After his failure with Gos, White successfully trained other raptors, and the result of his experience informs his magical tale of the boy who would be king, and makes children want to be both the falcon and the falconer. Macdonald’s book reminded me of the joy I had felt in spending just a little time with Comet, the Harris hawk, while I was in Scotland, and left me wanting more.
The other experience that captivated me on my trip was a visit to Scone Palace; its location, Moot Hill, is where, for centuries, Scotland’s kings were crowned. We were fortunate to meet and chat with Lady Mansfield, wife of the current (eighth) Earl of Mansfield, about what it takes to maintain such a stunning and history-laden home.
But what most caught my attention was the famous portrait of which I’d heard but never actually seen, of Lady Elizabeth Mansfield and Dido Elizabeth Belle. The portrait had long been attributed to Johan Zoffany but was recently affirmatively credited to Scots artist David Martin.
The portrait is arresting not just for its subject and composition — a young white aristocrat sits with a book but reaches her hand out to catch the arm of a young black woman, sumptuously dressed, apparently hurrying by but with a mischievous grin and twinkle in her eye. What’s most arresting are the many questions that the portrait raises, a puzzle that demands to be worked out.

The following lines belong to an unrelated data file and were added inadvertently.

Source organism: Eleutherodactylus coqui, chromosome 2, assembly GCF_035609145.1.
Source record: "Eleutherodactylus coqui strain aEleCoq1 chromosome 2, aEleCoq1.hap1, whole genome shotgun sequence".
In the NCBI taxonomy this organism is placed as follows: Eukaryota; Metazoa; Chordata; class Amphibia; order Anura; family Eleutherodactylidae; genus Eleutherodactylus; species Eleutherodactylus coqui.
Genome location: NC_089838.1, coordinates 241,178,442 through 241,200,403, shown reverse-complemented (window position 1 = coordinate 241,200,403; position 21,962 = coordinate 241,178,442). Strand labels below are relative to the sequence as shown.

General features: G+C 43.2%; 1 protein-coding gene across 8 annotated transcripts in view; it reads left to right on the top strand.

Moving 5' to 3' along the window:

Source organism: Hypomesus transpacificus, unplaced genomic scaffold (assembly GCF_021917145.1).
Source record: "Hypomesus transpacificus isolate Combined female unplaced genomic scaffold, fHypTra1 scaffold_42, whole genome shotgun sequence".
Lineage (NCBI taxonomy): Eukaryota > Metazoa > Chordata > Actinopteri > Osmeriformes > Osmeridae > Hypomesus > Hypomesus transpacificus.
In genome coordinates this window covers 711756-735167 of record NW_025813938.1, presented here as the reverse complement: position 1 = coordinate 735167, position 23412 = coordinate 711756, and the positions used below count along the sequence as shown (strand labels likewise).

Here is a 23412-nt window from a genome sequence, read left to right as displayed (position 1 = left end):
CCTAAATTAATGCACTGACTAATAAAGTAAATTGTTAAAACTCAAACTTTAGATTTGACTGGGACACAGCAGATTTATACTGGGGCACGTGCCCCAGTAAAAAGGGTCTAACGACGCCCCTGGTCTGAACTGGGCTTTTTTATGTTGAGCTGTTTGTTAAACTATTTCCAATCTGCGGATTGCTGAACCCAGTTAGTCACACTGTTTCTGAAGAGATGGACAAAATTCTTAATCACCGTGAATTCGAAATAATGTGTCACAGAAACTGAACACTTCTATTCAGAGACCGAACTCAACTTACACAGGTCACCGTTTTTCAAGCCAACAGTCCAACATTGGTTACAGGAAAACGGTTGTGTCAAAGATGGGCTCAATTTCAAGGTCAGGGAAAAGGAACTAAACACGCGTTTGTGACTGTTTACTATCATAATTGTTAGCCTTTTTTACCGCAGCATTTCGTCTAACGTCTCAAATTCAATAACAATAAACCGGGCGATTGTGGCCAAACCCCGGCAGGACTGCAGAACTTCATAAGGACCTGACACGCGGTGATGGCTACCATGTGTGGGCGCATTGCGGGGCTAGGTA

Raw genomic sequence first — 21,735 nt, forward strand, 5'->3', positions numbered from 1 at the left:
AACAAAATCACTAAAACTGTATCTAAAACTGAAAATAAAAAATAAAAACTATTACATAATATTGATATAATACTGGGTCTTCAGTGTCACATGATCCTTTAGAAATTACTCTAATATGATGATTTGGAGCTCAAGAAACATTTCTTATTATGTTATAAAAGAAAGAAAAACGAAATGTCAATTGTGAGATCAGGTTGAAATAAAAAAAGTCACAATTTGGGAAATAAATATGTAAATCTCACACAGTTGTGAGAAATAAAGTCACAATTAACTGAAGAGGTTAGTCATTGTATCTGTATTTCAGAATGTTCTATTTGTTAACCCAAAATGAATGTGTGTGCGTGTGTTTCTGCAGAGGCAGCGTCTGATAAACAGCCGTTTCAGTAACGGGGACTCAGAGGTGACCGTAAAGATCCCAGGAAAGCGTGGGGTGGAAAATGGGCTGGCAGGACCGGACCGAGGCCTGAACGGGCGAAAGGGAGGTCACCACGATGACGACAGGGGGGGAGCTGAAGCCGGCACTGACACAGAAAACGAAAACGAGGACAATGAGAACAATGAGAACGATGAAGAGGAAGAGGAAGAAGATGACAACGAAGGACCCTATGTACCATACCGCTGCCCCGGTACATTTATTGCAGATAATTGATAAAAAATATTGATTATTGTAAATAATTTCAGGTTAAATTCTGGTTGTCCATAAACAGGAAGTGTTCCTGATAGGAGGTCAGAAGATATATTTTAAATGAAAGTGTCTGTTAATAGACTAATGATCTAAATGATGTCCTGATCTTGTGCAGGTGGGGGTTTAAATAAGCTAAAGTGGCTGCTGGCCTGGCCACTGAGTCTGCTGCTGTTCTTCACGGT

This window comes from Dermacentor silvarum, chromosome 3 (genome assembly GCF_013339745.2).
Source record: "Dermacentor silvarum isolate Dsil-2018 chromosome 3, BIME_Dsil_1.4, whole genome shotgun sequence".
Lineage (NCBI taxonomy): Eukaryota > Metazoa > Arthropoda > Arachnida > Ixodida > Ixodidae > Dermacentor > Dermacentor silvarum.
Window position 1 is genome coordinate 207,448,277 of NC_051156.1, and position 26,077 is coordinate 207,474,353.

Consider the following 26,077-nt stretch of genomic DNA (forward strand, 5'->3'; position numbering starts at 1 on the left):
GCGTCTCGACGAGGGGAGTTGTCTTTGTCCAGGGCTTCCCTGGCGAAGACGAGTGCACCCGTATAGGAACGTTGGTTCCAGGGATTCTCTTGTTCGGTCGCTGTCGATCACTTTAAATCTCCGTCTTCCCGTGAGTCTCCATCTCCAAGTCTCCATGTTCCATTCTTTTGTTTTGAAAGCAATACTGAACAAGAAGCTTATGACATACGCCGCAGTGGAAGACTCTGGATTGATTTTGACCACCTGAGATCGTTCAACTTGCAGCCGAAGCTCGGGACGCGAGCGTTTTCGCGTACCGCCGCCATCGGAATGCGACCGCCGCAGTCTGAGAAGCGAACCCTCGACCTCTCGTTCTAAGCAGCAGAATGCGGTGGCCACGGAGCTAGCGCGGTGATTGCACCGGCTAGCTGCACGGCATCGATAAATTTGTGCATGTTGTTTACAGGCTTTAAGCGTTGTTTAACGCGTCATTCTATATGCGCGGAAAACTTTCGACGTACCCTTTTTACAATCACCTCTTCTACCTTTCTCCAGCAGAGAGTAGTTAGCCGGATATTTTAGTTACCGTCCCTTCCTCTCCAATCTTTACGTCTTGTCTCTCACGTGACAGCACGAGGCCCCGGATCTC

The movie “Belle” came out in 2014 and takes the usual Hollywood liberties with anything “based on a true story.” At the same time, biographer Paula Byrne released her book, Belle, which sets the portrait into the context of the available historical record and attempts to solve some of the portrait’s puzzle.
Both Dido and Elizabeth were grandnieces of William Murray, First Earl of Mansfield and the Lord Chief Justice, “head of the judiciary and President of the Courts of England and Wales.” Dido’s father was Mansfield’s nephew, Sir John Lindsay, a naval captain; her mother was a slave, probably named Maria, possibly from one of the Spanish ships that Lindsay captured. Dido may have been born aboard ship, or after her parents landed in England. There is no record of what happened to Maria.
However it may have come about, the earl and his wife, childless themselves, ended up taking in both Dido and Elizabeth, daughter of Mansfield’s nephew and heir, David Murray, after Murray’s wife died while he was ambassador to Vienna. The two girls, almost the same age, grew up together.
What’s perhaps not surprising is how little we actually know about Dido’s life, though Byrne is able to draw a compelling set of suppositions based on what we do know. One of the most interesting features of the story is the outsized role that the Earl of Mansfield, as Lord Chief Justice, played in defining the laws of slavery within England itself.
Whether or not he meant to, he is credited with establishing the legal precedent that slaves became free when they entered Great Britain (however much slaves remained the main labor force on the sugar plantations throughout its many colonies).
As a serious biographer, Byrne could only pursue conjecture so far. Consider that, until 1980, no one even knew who that other young woman in the portrait with Lady Elizabeth was. So many questions remain, with so many ways to come at the subject, that this story begs to be told in a novel.
I look forward to reading that book.